As a black woman it wasn't easy for me to find this balance when I write a Christian story.

It isn’t easy walking through the world where people think you’re always ready to jump down some “innocent” white person’s throat. When I think of all the times I never complained because I feared some white person would think I was a touchy black woman!

It isn’t easy walking into a store and having the cashier follow you around suspecting you of wanting to steal something. Certainly more black women have grinned and borne it than have snapped, “Why the heck are you following me around?” I tell you… we black women are generally beacons of patience and forbearance.

It isn’t easy walking through a world where people assume you lack the great noble European trait of discipline. I went to a local gourmet supermarket run by a woman from Spain. I told her everything I wanted. She snapped, “I’m really busy. Do you really want to eat all that?” Why it didn’t occur to her that I was buying tons of food for a potluck dinner (’cause I didn’t want to cook) is beyond me. I’m sure she would’ve made kinder less judgmental assumptions about a white woman. And hey, although I was taken aback, I didn’t snap at her. But I didn’t explain myself either…I just kinda cowered shamefacedly and walked away feeling hurt.

It isn’t easy walking through a world where if you disagree with an editor, you are assumed to be touchy because well….”black women are touchy.”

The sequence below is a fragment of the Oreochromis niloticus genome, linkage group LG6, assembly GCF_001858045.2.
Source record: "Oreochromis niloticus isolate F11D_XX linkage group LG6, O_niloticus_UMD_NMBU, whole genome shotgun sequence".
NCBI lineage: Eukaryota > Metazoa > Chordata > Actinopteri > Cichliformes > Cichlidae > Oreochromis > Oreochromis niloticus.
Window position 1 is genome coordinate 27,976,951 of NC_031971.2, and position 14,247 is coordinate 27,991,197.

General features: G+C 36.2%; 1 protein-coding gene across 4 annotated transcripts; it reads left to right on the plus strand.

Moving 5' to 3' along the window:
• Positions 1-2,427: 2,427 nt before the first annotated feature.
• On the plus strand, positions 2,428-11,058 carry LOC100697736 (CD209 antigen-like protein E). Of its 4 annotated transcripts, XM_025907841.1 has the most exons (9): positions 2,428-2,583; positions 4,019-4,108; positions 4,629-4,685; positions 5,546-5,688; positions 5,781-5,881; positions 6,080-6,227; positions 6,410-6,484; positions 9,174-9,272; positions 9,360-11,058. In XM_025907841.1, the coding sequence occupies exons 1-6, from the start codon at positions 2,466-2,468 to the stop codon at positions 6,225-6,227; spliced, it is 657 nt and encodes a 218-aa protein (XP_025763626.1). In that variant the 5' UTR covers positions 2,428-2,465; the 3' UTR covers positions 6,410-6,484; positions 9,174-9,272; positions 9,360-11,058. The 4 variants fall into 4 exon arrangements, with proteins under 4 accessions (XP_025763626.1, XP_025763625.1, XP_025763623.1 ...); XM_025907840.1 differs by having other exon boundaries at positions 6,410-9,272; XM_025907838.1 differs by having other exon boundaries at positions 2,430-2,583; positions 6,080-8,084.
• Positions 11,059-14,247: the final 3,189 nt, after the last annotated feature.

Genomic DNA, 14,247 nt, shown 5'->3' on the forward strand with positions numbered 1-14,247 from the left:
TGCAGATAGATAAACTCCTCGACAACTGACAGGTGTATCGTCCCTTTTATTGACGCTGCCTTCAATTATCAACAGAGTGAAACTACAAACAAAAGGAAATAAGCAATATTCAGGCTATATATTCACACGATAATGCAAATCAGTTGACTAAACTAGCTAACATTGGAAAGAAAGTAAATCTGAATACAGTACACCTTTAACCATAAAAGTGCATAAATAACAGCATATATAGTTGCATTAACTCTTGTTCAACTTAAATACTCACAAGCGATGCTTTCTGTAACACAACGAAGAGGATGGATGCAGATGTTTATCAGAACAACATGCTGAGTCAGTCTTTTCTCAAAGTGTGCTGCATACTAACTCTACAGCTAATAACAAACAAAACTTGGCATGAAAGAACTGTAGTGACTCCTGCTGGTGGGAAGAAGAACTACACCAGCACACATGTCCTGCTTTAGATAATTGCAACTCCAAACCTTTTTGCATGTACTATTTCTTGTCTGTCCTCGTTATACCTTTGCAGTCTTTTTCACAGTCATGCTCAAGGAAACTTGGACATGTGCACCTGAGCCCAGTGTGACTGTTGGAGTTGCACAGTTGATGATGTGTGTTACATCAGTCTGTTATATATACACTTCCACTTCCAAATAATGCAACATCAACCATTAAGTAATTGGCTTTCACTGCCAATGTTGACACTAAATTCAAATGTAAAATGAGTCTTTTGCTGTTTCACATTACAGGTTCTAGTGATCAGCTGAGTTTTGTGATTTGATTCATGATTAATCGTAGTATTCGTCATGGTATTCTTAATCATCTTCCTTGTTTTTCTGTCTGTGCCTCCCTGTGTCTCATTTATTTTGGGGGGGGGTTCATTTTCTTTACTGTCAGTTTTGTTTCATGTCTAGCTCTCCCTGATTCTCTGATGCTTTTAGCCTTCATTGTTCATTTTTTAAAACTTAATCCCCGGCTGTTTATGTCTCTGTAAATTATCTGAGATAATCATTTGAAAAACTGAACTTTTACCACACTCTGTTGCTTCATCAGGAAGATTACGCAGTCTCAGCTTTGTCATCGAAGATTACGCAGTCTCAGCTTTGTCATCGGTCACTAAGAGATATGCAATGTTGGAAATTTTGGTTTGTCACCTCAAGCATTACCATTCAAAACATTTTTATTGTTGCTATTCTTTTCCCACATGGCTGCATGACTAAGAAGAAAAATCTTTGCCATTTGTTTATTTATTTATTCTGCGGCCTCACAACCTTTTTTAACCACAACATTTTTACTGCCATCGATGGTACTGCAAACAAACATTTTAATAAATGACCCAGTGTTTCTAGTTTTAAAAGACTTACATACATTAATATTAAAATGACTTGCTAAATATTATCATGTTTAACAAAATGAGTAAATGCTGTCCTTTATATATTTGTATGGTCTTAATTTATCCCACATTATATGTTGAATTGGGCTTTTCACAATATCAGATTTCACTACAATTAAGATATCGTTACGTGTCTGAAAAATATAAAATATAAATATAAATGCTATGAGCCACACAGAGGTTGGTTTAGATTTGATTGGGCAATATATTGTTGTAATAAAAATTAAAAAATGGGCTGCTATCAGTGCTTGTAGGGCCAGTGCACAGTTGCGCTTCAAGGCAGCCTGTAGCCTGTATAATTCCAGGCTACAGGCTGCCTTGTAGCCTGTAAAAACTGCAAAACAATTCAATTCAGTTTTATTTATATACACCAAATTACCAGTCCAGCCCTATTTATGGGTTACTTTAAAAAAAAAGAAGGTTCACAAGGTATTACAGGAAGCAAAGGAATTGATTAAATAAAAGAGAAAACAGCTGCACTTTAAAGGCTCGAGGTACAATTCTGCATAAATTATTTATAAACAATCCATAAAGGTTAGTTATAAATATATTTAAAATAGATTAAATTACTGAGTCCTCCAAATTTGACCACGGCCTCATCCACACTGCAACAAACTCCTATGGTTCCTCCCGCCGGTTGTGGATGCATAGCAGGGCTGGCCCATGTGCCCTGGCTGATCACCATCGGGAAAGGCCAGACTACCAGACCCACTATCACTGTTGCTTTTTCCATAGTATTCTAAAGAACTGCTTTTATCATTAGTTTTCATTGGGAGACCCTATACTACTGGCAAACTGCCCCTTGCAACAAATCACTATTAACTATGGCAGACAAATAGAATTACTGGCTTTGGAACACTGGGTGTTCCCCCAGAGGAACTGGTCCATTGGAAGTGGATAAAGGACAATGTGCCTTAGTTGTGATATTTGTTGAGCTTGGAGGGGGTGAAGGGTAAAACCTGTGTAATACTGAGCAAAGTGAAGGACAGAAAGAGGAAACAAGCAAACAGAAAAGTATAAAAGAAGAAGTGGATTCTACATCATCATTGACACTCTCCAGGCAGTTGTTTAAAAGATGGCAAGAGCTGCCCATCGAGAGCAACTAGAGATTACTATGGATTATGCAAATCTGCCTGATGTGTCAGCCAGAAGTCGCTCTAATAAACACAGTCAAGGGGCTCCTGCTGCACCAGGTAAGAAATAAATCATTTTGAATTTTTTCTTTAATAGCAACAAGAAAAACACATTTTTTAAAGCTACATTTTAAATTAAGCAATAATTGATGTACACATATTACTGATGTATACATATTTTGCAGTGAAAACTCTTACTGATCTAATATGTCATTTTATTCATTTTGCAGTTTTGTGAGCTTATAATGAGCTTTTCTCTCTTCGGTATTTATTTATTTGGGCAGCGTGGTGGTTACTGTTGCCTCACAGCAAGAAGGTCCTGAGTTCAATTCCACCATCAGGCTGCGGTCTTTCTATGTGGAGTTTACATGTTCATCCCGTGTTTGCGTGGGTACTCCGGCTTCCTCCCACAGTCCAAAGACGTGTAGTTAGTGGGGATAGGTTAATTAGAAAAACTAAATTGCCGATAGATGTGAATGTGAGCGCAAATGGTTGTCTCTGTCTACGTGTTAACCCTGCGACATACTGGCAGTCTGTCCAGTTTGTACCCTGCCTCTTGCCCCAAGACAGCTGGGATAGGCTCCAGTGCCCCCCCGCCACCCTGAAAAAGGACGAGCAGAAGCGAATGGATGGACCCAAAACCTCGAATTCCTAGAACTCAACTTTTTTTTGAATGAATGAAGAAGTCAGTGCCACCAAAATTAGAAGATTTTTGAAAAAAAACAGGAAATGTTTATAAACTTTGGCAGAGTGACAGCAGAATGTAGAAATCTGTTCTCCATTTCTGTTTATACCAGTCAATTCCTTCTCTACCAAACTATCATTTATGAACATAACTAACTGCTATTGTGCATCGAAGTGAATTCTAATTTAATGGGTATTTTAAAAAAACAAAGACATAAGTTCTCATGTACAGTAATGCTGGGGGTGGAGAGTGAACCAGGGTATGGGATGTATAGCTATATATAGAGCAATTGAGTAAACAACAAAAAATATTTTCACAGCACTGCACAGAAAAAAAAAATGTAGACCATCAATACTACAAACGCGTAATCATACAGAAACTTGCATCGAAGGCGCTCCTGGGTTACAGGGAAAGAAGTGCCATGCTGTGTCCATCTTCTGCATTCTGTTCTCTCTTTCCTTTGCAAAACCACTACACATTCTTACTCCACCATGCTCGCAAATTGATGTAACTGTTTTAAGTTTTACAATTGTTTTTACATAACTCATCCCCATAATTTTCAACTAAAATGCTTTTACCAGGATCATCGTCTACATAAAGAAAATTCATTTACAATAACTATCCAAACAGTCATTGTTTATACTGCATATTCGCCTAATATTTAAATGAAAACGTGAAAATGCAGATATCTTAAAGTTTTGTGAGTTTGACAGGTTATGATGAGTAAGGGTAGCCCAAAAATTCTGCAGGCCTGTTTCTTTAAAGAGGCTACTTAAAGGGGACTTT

It isn’t easy walking through the world when people – sometimes American but often folks newly arrived from the Old Country– —equate blackness with dirtiness. A Polish acquaintance of mine had a mother who actually believed blacks were dirty because they didn’t clean themselves and the dirt had stuck to their skin. I cannot tell you how many times I’ve been in public malls and movie theaters where I see a Hispanic person avoid an open bathroom stall because a black person has exited it. Sounds old-fashioned, I know. But remember, much of the rest of the world doesn’t go around teaching racial enlightenment.

It amazes me to think that most of the black Women I know are gentle souls saying prayers for sick friends and generally doing good stuff in the world and yet, the world insists on thinking we’re angry people. And it amazes me that when we DO become angry they belittle our racial pain by saying we are “always getting angry.” Come now, we don’t!

So as a black woman Christian writer I have to be very careful. I think I managed to make my novel, Wind Follower, honest to my Christian principles...and also honest to my race. There were moments of great temptation, though, I'll admit. There were times when racial bitterness might have entered the book, or the need to appear as a "sweet Christian woman who is above racial issues." But I wouldn't have been true to myself if I had not rightly divided my particular word of truth.

I trust that God has helped me to write a balanced book. Now that I am working on a novel that takes place in contemporary reality, I suspect the same temptations will arise. Again, I trust God will help me walk the fine line.

As Christian writers of all races, we must be careful that our stories don't become mutually exclusive. After all, we need to build our audience. But even more we need to understand each other's paths.

Dear Father, you have created one family out of many tribes. Bring unity, understanding, and love to your people. Help us to write stories that include all of your peoples, all our Christian brothers and sisters across the world. Help us to love each other as you have loved us. I ask all this in Jesus name, Amen.

-Carole McDonnell